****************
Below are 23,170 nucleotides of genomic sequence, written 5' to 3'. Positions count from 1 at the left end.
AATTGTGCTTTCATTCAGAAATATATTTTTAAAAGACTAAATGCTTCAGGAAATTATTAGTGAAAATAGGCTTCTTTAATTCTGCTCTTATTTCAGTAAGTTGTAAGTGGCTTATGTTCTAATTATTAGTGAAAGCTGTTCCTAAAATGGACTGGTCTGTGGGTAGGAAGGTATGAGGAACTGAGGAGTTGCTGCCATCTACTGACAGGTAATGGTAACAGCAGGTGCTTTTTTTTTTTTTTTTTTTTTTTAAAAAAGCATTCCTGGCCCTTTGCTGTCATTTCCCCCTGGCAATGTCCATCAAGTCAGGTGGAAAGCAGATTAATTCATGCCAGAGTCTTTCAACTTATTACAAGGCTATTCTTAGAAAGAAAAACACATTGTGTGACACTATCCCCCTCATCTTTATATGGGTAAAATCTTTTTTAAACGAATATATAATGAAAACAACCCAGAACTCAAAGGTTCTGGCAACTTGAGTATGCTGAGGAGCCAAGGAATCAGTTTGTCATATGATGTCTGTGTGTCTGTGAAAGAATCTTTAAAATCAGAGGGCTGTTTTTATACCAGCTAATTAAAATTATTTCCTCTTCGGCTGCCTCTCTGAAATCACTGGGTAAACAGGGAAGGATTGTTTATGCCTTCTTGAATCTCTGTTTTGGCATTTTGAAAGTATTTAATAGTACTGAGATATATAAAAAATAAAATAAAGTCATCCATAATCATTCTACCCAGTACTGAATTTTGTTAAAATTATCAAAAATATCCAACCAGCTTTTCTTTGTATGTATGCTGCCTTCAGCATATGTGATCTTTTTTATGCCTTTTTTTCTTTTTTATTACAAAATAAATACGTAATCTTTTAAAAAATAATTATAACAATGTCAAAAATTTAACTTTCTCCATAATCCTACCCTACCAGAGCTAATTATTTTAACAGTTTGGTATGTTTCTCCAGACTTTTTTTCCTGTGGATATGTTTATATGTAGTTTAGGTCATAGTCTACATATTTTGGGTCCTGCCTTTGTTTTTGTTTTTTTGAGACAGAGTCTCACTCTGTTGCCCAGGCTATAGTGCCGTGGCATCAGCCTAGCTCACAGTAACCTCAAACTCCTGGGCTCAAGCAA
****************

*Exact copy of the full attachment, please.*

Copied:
Below are 23,170 nucleotides of genomic sequence, written 5' to 3'. Positions count from 1 at the left end.
AATTGTGCTTTCATTCAGAAATATATTTTTAAAAGACTAAATGCTTCAGGAAATTATTAGTGAAAATAGGCTTCTTTAATTCTGCTCTTATTTCAGTAAGTTGTAAGTGGCTTATGTTCTAATTATTAGTGAAAGCTGTTCCTAAAATGGACTGGTCTGTGGGTAGGAAGGTATGAGGAACTGAGGAGTTGCTGCCATCTACTGACAGGTAATGGTAACAGCAGGTGCTTTTTTTTTTTTTTTTTTTTTTTAAAAAAGCATTCCTGGCCCTTTGCTGTCATTTCCCCCTGGCAATGTCCATCAAGTCAGGTGGAAAGCAGATTAATTCATGCCAGAGTCTTTCAACTTATTACAAGGCTATTCTTAGAAAGAAAAACACATTGTGTGACACTATCCCCCTCATCTTTATATGGGTAAAATCTTTTTTAAACGAATATATAATGAAAACAACCCAGAACTCAAAGGTTCTGGCAACTTGAGTATGCTGAGGAGCCAAGGAATCAGTTTGTCATATGATGTCTGTGTGTCTGTGAAAGAATCTTTAAAATCAGAGGGCTGTTTTTATACCAGCTAATTAAAATTATTTCCTCTTCGGCTGCCTCTCTGAAATCACTGGGTAAACAGGGAAGGATTGTTTATGCCTTCTTGAATCTCTGTTTTGGCATTTTGAAAGTATTTAATAGTACTGAGATATATAAAAAATAAAATAAAGTCATCCATAATCATTCTACCCAGTACTGAATTTTGTTAAAATTATCAAAAATATCCAACCAGCTTTTCTTTGTATGTATGCTGCCTTCAGCATATGTGATCTTTTTTATGCCTTTTTTTCTTTTTTATTACAAAATAAATACGTAATCTTTTAAAAAATAATTATAACAATGTCAAAAATTTAACTTTCTCCATAATCCTACCCTACCAGAGCTAATTATTTTAACAGTTTGGTATGTTTCTCCAGACTTTTTTTCCTGTGGATATGTTTATATGTAGTTTAGGTCATAGTCTACATATTTTGGGTCCTGCCTTTGTTTTTGTTTTTTTGAGACAGAGTCTCACTCTGTTGCCCAGGCTATAGTGCCGTGGCATCAGCCTAGCTCACAGTAACCTCAAACTCCTGGGCTCAAGCAA